Finn Greig’s own experiences growing up in London inspired him to found a camping trip for trans young people – some of whom credit it with saving their lives…
‘Growing up trans in north London had its challenges. I knew I was a boy when I was really little, but everybody told me that I wasn’t. One of my earliest memories is my sister’s second birthday. I was four and I refused to wear a dress at first, but my grandma forced my mum to make me wear one. I ended up squelching birthday cake all over it in protest!
When I started secondary school in Dalston, I remember being very aware of my gender: of being a masculine young woman. A lot of girls bullied me for wearing trousers. My mum moved me to a girls’ school in Camden, which I loved as it was non-uniform. I made a lot of friends there, but even so, there wasn’t one person I could really talk to about trans issues. It just wasn’t well understood then, and I felt like I was doing everything on my own. My parents were great, but I didn’t feel like I could necessarily speak to them.
All of that was a big factor in why I became a youth worker. I didn’t want kids having to go through the same thing I did. Working with young people, I became more aware of the need for exclusive spaces for trans youth. I was part of co-founding Gendered Intelligence in 2008, to support trans young people aged eight to 25 across England, and in 2010 I started the Gendered Intelligence camping trip.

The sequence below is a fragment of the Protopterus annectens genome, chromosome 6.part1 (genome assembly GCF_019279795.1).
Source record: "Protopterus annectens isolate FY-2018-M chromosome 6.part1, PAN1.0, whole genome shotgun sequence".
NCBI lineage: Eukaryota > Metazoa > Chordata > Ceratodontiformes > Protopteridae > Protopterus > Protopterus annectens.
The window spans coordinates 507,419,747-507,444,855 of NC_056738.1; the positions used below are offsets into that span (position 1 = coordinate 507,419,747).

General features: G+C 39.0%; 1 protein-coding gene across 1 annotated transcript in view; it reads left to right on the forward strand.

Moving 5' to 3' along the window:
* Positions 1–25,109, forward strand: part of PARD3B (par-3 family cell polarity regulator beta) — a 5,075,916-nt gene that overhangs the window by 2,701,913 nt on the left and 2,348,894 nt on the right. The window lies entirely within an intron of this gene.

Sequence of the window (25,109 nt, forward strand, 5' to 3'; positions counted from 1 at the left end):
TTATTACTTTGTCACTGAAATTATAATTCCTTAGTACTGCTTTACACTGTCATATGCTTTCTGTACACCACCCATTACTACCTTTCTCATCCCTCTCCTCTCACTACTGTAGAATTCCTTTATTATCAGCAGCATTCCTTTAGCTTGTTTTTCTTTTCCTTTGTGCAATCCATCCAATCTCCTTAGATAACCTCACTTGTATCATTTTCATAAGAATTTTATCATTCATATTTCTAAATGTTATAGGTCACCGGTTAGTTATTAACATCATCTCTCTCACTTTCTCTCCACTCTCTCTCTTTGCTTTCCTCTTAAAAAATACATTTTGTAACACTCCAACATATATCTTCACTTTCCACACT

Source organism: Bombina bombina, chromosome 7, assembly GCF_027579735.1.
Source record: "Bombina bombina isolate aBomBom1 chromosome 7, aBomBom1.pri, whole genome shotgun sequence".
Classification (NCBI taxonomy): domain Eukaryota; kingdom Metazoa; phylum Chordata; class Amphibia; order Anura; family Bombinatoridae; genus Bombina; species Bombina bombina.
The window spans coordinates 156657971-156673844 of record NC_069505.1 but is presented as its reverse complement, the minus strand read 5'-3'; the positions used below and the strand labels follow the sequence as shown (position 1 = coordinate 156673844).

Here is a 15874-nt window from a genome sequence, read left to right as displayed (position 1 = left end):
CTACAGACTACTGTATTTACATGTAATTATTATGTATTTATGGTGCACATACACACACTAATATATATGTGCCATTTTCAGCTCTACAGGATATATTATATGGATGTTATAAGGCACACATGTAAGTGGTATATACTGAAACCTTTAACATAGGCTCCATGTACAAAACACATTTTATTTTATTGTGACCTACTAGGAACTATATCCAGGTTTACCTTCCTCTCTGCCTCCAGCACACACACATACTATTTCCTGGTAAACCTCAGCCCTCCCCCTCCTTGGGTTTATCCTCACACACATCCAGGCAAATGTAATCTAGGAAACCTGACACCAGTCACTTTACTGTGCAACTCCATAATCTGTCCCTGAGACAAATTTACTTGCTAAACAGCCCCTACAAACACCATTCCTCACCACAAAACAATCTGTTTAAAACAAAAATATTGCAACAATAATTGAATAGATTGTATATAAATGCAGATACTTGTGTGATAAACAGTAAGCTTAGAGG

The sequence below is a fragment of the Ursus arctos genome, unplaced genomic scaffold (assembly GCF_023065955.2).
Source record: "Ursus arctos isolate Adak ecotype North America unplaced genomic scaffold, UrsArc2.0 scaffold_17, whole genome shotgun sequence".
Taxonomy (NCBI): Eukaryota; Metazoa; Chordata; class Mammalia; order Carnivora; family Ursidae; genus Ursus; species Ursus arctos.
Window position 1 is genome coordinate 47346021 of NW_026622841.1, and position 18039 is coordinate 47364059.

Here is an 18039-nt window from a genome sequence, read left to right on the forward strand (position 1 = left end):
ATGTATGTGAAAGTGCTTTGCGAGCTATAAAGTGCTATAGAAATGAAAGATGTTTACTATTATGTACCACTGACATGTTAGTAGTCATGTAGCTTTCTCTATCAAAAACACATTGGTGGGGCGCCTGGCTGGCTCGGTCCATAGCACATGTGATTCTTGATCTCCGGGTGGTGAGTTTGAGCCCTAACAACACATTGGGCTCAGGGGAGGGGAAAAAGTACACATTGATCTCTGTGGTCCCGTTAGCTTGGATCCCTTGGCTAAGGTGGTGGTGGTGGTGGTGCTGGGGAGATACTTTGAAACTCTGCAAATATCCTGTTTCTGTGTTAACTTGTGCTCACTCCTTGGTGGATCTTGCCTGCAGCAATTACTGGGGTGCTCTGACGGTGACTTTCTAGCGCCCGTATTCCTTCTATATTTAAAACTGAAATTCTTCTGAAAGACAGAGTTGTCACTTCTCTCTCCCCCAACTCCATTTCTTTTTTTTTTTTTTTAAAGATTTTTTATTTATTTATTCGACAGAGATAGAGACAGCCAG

We had no funds, so we decided to go camping on a small budget. Eight young people and four volunteers, including me, spent two nights there. It wasn’t particularly planned: we mostly played games and chatted round a campfire.
Since then, with the help of funding from Children in Need and others, I’ve run camps during the summer holidays every year. This year, 80 young people attended over two weekends. All the places were booked up within three minutes – just like Glastonbury!
We do activities like kayaking and zipwire. We also hire out a pool, which means a lot to the young people: one told me they hadn’t been in a swimming pool for ten years. Every night at campfire, we discuss our hopes, reflections and pride in others and ourselves. I always try to savour the moment. When I see young people smiling and laughing, I know that getting the chance to relax is something they just don’t experience very often. It’s really special.
For some people, camp marks the first time they get to meet a fellow trans young person. I’m pretty sure its success stems from the fact that, for once, they don’t have to worry about proving themselves to others. On the last day, we sit around talking about what we’ll metaphorically take home with us. Six or seven young people said this year that it had given them a reason to live. I’ve had other messages like that too: “If I hadn’t been able to come to camp for the last three years, I would have ended my life by now.” Thinking about it almost reduces me to tears.
It might only be a few days of the year, but it’s so rewarding to give trans young people the chance to be away from the difficulties they face in the cis world. I don’t have my own child but I feel like camp is the closest thing to it. I’m proud I keep fighting for it to exist. I’m already excited for next year.’
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